Fort William Henry, August 1757

Posted on June 8, 2016

Editor: Michael Spilling and Consultant Editor: Chris McNab

American Battles and Campaigns – The Siege of Fort William Henry

The French Marquis de Montcalm continued his policy of reducing the unsupported chain of British outposts meant to forestall French counter-thrusts down from Canada. A previous attack and difficulties in transport had left Fort William Henry damaged and with smaller artillery than those possessed by the French siege-train, which included mortars. LCol George Monro commanded 1500 regular and colonial garrison with 18 guns in the fort’s defense.

Fort William Henry

Montcalm trying to stop Native Americans from attacking British soldiers and civilians as they leave Fort William Henry. By Wood engraving by Alfred Bobbett, ca. 1824-1888 or 9, engraver, based on painting by Felix Octavius Carr Darley, 1822-1888. Image is in the public domain via Wikimedia.com

Fort William Henry

The Battle of Fort William Henry, 1757. Image is taken from the book American Battles and Campaigns

Montcalm’s forces included 6000 French and 2000 allied Indians, lured on by promises of glory and plunder. The fort’s strength prompted Montcalm to begin a classic European-style siege of trenches and traverses as his artillery weakened the fort’s walls and defenders, while allowing a message that reinforcements would not be forthcoming to reach Monro. Such tactics left Montcalm’s Indians bored and angry as the siege wore on for six days. In keeping with European tradition, Monro asked for terms when the French created a breach in the fort’s walls.

Montcalm granted honors of war and safe passage to British territory to the British, with the French retaining the fort and its stores. Indians out to profit from the campaign proceeded to do so on the night of the surrender, by taking the scalps of the British wounded left behind and, for the following two days, attacking and slaughtering as many as 184 of the departing garrison as they sought loot, scalps and prisoners to be held for profitable ransom. French efforts to stop the Indians proved ineffective, the massacre provoking an enduring storm of resentment among the English and colonists, since celebrated in literature.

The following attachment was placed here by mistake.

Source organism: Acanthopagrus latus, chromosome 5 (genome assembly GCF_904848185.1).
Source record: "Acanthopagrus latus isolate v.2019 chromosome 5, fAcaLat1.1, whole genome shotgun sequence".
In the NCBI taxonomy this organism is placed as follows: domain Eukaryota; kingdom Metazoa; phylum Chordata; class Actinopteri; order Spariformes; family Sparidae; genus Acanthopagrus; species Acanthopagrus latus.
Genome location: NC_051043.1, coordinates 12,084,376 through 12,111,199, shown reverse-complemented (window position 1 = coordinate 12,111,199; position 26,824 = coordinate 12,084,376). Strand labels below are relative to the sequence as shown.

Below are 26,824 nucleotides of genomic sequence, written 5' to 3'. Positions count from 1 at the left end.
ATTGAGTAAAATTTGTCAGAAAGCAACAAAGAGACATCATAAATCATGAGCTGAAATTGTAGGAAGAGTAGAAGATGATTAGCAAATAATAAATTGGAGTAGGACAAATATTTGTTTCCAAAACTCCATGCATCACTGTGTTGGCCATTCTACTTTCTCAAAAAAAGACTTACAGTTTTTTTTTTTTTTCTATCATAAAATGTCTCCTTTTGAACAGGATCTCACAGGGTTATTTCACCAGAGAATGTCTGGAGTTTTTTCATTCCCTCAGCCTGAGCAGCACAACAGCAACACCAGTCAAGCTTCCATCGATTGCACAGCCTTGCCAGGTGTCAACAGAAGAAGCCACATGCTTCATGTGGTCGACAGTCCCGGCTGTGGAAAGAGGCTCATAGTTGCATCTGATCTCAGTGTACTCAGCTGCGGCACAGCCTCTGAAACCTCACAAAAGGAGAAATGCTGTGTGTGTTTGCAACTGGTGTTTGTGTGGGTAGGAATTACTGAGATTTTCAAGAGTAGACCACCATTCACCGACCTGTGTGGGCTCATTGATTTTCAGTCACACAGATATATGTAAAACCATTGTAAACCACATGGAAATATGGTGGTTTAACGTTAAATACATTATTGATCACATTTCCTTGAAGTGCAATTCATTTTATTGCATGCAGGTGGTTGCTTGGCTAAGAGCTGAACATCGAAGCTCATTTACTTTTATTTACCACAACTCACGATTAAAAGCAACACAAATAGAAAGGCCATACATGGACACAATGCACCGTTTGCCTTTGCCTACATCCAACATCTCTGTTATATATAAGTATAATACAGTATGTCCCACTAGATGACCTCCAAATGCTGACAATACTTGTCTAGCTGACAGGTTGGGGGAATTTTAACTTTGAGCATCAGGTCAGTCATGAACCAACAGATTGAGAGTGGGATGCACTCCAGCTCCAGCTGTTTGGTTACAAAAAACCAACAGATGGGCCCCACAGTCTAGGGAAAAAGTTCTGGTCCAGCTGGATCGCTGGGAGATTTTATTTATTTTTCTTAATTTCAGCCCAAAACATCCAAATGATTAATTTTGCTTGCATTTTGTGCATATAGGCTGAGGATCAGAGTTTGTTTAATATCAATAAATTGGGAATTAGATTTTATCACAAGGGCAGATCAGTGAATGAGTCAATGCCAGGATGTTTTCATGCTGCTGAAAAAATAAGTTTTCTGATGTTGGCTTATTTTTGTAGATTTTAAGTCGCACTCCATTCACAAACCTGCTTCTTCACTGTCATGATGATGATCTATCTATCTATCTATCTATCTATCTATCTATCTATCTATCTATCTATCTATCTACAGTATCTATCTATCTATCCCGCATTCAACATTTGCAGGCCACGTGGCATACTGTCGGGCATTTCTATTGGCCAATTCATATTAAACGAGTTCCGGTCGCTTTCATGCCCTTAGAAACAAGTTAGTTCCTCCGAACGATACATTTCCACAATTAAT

Montcalm burned the fort and retreated back into Canada, while the British began preparations for a massive counter-thrust.


Dr. Chris McNab is the editor of AMERICAN BATTLES & CAMPAIGNS: A Chronicle, from 1622-Present and is an experienced specialist in wilderness and urban survival techniques. He has published over 20 books including: How to Survive Anything, Anywhere — an encyclopedia of military and civilian survival techniques for all environments — Special Forces Endurance Techniques, First Aid Survival Manual, and The Handbook of Urban Survival. In his home country of Wales, UK, Chris provides instruction on wilderness hunting techniques and he is also an experienced martial arts instructor.

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